For his part, Axanar . positioned Precursor as a free “mockumentary” and offered to modify the script for axanar as a means of circumventing the initial disagreement. The most recent director in the Star Trek movie universe, JJ Abrams, seemed to agree that things escalated too far. “We started talking about it and realized it wasn’t the right way to deal with the fans,” Abrams said during a May 2016 Star Trek event following the rejection of that rejection request. “The fans should celebrate this.”

Abrams’ comments indicated that the case would be dropped or settled, but such a conclusion would not come until January 20, 2017, just over a week before a trial was set to begin. General details of the settlement remain confidential, but Axanar stated “we are not paying anything” and announced that the company would proceed with axanar productions after “substantial changes to” Axanar to resolve this dispute.” All future works from Axanar Productions must also be coordinated with official fan film guidelines.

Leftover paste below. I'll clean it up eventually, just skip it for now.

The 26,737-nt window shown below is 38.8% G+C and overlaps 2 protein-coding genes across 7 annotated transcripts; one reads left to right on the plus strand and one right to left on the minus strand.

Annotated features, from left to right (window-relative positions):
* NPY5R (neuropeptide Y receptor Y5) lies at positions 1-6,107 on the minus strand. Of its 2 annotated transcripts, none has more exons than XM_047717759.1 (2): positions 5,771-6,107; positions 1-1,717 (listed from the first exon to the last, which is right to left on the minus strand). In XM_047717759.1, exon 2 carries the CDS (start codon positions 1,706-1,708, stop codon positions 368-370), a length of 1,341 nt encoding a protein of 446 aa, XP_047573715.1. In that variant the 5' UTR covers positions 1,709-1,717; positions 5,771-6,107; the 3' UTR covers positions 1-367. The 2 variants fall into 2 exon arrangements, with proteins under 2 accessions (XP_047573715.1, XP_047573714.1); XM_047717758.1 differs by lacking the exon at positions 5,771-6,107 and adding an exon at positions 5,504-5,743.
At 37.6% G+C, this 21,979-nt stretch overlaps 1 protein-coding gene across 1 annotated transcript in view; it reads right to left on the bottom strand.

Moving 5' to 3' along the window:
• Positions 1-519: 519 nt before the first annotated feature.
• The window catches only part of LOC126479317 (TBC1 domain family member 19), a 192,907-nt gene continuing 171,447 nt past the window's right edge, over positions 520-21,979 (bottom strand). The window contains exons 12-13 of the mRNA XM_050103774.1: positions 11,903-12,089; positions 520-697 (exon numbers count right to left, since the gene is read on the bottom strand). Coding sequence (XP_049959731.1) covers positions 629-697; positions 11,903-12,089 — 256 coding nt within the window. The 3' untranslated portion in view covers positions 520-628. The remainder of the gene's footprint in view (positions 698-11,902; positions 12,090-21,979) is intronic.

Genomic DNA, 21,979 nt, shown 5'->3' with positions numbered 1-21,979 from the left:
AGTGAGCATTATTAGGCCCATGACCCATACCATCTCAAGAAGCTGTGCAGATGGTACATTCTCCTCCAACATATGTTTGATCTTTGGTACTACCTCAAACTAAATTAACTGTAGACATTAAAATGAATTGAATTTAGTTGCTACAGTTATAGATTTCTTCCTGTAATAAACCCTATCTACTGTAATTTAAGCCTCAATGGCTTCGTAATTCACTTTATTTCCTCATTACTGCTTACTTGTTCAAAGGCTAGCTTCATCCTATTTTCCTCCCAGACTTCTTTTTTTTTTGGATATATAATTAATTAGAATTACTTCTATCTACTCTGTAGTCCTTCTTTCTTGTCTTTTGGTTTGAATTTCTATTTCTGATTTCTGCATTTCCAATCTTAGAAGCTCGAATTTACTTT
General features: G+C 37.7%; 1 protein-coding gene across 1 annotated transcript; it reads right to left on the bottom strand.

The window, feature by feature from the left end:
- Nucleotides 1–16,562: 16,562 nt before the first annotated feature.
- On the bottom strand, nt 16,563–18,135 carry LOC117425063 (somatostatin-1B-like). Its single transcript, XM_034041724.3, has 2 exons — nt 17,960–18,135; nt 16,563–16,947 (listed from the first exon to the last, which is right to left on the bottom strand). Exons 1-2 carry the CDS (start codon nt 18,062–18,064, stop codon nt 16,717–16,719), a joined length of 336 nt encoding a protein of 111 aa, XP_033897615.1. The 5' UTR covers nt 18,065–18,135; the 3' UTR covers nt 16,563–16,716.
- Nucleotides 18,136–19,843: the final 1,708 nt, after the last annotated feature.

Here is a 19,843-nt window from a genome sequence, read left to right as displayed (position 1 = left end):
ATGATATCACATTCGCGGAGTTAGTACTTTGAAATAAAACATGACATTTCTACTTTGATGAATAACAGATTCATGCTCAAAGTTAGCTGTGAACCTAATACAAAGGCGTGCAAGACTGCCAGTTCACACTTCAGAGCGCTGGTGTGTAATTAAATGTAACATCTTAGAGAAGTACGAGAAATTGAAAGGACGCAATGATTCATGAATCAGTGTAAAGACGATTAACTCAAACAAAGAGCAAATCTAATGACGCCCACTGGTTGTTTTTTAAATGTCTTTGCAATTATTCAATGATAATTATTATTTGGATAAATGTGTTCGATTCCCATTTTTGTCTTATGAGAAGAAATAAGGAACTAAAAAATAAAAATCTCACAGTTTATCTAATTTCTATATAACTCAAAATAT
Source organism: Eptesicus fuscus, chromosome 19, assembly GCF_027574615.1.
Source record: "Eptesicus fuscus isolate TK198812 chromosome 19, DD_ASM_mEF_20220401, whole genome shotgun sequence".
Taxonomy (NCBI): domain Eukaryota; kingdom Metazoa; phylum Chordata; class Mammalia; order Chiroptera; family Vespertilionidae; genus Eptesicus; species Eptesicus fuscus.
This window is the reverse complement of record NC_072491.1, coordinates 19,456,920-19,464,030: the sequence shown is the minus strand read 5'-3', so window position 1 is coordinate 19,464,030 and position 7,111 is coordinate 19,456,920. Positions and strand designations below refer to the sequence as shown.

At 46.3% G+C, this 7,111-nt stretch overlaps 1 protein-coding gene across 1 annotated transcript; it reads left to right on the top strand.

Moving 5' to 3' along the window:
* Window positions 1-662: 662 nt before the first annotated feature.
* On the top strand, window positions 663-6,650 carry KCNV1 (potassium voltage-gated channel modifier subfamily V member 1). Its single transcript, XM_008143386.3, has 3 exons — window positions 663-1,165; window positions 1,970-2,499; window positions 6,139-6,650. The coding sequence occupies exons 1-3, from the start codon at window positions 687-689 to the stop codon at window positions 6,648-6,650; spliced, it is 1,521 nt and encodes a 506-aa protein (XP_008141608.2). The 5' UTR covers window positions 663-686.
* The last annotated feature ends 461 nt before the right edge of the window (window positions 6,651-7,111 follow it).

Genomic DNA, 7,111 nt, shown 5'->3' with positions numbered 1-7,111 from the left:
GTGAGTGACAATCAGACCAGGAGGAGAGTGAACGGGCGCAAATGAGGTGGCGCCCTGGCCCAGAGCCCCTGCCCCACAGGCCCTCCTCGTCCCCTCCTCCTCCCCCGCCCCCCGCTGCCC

Today the 20 minutes Prelude to Axanar has been allowed to remain on YouTube while Axanar went from a feature-length production to multiple 15-minute shorts. All future works from Axanar Productions must also be coordinated with official fan film guidelines. The company has been keeping fans updated on the progress, and it recently moved into a studio, started work on costumes and stated that filming will begin soon.

With the announcement of the Film Academy this weekend, the Axanar Productions team took to Facebook to applaud the move. As noted by Axamonitor.com, Axanar Executive Producer Alec Peters wrote, “Hey, good for [Cawley]! Of course we came up with SciFi Film School in 2015! 🙂 I think Discovery isn’t the only thing that draws inspiration from Axanar. :)”

List image by Axanar

By akfire1